Eco-Justice Ministries
   Eco-Justice: "the well-being of all humankind on a thriving Earth"

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Eco-Curriculum Review for the title
Opening the Letter: a congregational study guide for God´s Earth is Sacred

This is the full report format.

Short Description:   Four-session guide centered on “God’s Earth is Sacred,” the 2005 open letter by NCC USA. Provides opportunities for educational forums to discuss and explore this important ecumenical statement on the environment.
Long Description:   Opening The Letter is a congregational study guide to accompany the National Council of Churches 2005 letter. This guide, intended to be a "letter opener," offers a study and worship resource that articulates the scriptural and theological foundations of our call to care for God´s creation. The sessions center on different sections of the letter, provide resources for worship and group building, and give suggestions for retreats.

Study guide fosters "conversation" with the letter´s authors and others in the congregation. The hopes for this "conversation" include 1) opening worship community to new ways of experiencing God´s activity in the world, 2) strengthening the sense of community and ability to share joys and concerns authentically, 3) growing and understanding of the sacred nature of God´s creation and our Christian call to care for it, and 4) leading to focused actions that bring new life to a congregation and healing to God´s creation.

Session One: “Opening Our Eyes to the Sacred”, Session Two: “Opening Our Ears to Creation’s ‘Groaning’”, Session Three: “Opening Our Hearts to God’s Call, Equipping Ourselves for Action,” and Session Four: “Open to God’s Renewing Work.”

Bibliographic & Purchasing Information
Author:   Tanya Marcovna Barnett
Publisher:   National Council of Churches, Eco-Justice Program
Publication date:   2006 Website for this resource:
We know of 1 source for purchasing this resource.
Address National Council of Churches, Eco-Justice Program
110 Maryland Ave NE #108
Washington, DC   20002  
Phone 202-544-2350   Fax 202-543-1297  
Website E-mail  
Price Free download from website  Order #  

Target Audience & Course Sessions
Age levels Preschool    Primary    Jr. High    Sr. High     Adult
The reviewer specifies:   adult study class, prayer circle, social concerns committee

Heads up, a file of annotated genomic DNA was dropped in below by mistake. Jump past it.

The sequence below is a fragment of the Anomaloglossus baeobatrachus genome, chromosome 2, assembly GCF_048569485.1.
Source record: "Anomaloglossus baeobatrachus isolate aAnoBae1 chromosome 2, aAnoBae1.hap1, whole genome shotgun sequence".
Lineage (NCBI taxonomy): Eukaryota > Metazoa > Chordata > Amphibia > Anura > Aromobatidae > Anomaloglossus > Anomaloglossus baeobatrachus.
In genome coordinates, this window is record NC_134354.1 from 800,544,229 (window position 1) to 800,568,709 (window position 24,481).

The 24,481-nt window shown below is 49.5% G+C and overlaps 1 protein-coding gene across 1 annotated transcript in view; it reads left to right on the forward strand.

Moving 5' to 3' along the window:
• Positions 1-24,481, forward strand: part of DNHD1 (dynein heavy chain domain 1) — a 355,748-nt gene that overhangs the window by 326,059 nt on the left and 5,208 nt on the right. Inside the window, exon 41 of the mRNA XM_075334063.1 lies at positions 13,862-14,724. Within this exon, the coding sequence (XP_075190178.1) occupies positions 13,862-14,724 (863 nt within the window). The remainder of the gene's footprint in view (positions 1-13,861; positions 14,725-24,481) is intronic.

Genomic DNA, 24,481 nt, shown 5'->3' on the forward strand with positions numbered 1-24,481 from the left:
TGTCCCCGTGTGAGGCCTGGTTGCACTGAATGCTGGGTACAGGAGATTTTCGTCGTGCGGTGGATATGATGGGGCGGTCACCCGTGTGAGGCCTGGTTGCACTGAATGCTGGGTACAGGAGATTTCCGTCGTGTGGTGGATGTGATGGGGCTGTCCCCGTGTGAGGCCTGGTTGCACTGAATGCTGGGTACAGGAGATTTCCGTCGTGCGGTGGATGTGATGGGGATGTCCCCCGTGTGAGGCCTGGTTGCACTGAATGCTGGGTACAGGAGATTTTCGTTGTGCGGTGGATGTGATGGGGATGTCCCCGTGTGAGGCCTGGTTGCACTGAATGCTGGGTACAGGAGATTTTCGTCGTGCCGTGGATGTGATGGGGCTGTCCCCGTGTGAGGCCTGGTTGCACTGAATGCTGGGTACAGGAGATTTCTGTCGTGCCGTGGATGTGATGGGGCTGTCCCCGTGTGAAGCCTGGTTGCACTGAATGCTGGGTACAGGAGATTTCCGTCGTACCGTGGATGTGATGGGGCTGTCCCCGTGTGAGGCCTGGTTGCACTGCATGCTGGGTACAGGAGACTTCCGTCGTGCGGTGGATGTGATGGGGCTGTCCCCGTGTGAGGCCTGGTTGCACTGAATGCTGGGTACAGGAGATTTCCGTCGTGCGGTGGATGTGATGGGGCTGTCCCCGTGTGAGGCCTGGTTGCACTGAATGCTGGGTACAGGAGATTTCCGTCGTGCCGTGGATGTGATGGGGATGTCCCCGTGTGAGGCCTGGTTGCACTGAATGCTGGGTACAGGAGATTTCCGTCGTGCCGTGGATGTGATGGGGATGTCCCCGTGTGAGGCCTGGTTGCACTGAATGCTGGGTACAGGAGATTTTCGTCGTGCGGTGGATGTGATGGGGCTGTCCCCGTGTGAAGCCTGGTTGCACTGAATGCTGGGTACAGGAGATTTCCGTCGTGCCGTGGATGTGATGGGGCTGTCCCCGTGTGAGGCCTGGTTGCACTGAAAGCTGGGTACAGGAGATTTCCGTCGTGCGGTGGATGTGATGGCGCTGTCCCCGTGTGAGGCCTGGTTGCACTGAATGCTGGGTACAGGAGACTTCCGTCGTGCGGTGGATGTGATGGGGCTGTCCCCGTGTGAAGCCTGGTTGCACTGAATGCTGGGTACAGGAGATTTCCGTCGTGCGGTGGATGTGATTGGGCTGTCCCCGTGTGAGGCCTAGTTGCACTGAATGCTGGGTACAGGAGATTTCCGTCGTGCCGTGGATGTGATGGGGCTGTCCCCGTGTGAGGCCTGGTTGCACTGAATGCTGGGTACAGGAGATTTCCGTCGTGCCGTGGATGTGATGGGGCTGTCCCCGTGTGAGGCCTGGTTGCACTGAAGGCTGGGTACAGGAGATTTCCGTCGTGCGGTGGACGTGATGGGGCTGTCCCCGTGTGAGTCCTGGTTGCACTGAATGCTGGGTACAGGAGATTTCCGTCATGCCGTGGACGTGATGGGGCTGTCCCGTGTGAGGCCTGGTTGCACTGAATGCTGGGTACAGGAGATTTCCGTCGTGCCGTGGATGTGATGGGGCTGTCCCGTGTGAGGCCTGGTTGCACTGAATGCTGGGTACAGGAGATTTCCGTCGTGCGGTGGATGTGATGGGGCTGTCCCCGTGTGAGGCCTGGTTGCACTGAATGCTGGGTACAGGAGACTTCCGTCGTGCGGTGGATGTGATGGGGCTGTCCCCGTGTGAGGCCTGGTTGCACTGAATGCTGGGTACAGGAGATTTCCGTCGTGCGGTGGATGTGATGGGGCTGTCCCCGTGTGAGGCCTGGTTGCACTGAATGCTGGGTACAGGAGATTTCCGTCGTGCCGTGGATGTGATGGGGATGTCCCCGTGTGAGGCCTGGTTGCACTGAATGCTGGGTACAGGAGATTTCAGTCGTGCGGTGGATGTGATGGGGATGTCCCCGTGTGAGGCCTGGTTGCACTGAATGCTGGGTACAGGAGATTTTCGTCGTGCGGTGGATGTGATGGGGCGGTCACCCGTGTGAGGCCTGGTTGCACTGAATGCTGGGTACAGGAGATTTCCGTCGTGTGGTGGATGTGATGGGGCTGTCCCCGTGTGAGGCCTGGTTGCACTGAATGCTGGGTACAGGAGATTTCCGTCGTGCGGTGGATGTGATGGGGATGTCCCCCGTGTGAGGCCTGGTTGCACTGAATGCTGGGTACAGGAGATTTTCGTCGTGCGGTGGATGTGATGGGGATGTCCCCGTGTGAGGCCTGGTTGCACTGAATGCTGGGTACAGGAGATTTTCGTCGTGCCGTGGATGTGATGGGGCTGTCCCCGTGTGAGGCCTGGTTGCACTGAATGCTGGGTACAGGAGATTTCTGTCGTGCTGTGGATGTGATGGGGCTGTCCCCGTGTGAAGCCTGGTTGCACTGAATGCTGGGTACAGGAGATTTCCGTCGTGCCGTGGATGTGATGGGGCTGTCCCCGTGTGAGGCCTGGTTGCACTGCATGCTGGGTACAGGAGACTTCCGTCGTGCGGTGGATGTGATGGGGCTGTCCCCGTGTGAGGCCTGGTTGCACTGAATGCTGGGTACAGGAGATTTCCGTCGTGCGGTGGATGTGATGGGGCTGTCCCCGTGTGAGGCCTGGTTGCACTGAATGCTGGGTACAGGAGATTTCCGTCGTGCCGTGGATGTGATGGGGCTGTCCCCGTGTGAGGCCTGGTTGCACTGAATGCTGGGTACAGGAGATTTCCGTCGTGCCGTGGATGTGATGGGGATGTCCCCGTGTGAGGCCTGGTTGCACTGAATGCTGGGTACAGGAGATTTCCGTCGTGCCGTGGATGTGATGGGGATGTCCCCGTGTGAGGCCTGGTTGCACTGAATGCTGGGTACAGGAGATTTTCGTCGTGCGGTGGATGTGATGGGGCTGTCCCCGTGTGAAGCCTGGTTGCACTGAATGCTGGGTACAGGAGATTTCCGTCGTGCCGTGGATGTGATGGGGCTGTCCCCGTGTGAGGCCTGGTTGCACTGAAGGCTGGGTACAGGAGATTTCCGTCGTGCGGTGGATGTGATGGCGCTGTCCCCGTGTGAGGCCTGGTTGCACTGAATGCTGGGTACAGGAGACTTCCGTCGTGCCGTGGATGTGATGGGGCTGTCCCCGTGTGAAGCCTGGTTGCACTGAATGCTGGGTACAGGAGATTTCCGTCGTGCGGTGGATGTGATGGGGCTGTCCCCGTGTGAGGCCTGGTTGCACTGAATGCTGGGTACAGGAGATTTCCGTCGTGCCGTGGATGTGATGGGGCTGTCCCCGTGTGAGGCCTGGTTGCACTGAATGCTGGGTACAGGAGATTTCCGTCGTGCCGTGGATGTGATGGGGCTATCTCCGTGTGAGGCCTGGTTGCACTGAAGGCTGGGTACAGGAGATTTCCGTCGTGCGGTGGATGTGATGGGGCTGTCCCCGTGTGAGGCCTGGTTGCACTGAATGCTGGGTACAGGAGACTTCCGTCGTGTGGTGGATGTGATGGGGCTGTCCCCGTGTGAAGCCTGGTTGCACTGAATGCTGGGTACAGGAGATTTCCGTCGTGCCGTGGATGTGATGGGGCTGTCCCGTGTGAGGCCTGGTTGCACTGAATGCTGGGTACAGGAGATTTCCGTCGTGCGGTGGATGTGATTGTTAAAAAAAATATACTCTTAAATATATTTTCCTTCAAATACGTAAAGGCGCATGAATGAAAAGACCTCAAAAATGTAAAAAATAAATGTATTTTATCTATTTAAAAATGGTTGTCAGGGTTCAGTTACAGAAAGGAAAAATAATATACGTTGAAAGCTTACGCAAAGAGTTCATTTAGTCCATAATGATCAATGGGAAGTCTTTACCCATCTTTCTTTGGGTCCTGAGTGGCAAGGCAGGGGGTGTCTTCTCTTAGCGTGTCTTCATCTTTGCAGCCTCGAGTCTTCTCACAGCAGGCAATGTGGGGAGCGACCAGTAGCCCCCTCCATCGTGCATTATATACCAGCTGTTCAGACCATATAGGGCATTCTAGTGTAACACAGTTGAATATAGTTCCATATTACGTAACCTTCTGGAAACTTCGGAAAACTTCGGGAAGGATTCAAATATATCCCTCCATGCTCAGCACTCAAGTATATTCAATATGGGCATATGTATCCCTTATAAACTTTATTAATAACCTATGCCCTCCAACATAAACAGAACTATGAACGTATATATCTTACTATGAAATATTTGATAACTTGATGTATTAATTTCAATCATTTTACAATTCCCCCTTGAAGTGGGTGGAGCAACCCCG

Optimum class size Recommends between five and fifteen people. May need small groups for certain sharing times. 
Normal number/length of sessions If the curriculum's normal lesson plan is followed, there will be 4 class sessions each lasting about 1 hour
Are suggestions included for expanding/contracting the series? Can be done as one session per week or in a series over the course of a retreat. Settings can vary from Sunday School to in-home sessions. Session Four suggests reflection outside.  
In the judgement of the reviewer:
 using these materials, or even just one session from them, a reasonable, coherent and self-contained class can be offered in a single session of about an hour.
 using these materials, a class can be offered that runs for at least two sessions.
Are learners expected to do homework? None required, some suggested research that participants can do.  
Target audience:
 Interfaith - addressed people of many faiths
 Judeo-Christian - addressed to Jews & Christians
 Christian - addressed explicitly to Christians
 Not explicity faith-based - not much religious content
Note: The reviewer says that this curriculum is especially appropriate for members of the denomination or agency that developed it (National Council of Churches-Eco-Justice Network). For example, it may explore a denominational policy statement. The reviewer also believes that it is possible for groups outside that tradition to make good use these materials.

Materials provided
Materials include:
 Leader's guide
 Student book
 Discussion questions
 Class activities - arts & crafts
 Class activities - group participation 
 Reading materials
 Presentation or lecture notes
 Prayer or worship resources
Other materials required:Leader´s Guide names copies to be made for participants and describes other materials such as flip chart, masking tape and markers for the leader. It requests leader to set up "activity" table for each session.
Description of the Leader's Guide:Leader´s Guide is describes both the concepts as well as logistics for each session, such as time estimates for each section and how to set up the chairs. It is fairly sophisticated, uses inclusive language, and provides scripts for a leader to direct and engage in scripture (NRSV),prayer with the participants and activities. Guide assumes the leader is part of the congregation or will have access to congregational mission statements, building and grounds planning, and other committee-developed plans.
Description of the Student's Book:The Student´s Book consists of a few pages to be copied for each session in advance. These pages provide scripture, guidelines for timing and reflection questions. Participant´s sheets outline homework or additional research via internet or library.

Materials review & Assessment of usability